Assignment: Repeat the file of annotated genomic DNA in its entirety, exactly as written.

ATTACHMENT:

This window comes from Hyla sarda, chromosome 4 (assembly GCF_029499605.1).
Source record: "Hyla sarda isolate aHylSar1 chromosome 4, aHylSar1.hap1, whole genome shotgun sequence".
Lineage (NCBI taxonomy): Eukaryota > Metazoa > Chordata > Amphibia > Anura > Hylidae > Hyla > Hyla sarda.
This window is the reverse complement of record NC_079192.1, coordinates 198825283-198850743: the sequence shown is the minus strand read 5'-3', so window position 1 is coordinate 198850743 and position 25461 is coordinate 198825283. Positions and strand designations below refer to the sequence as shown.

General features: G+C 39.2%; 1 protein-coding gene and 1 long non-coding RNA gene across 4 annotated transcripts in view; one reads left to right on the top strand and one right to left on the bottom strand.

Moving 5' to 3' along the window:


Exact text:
This window comes from Hyla sarda, chromosome 4 (assembly GCF_029499605.1).
Source record: "Hyla sarda isolate aHylSar1 chromosome 4, aHylSar1.hap1, whole genome shotgun sequence".
Lineage (NCBI taxonomy): Eukaryota > Metazoa > Chordata > Amphibia > Anura > Hylidae > Hyla > Hyla sarda.
This window is the reverse complement of record NC_079192.1, coordinates 198825283-198850743: the sequence shown is the minus strand read 5'-3', so window position 1 is coordinate 198850743 and position 25461 is coordinate 198825283. Positions and strand designations below refer to the sequence as shown.

General features: G+C 39.2%; 1 protein-coding gene and 1 long non-coding RNA gene across 4 annotated transcripts in view; one reads left to right on the top strand and one right to left on the bottom strand.

Moving 5' to 3' along the window: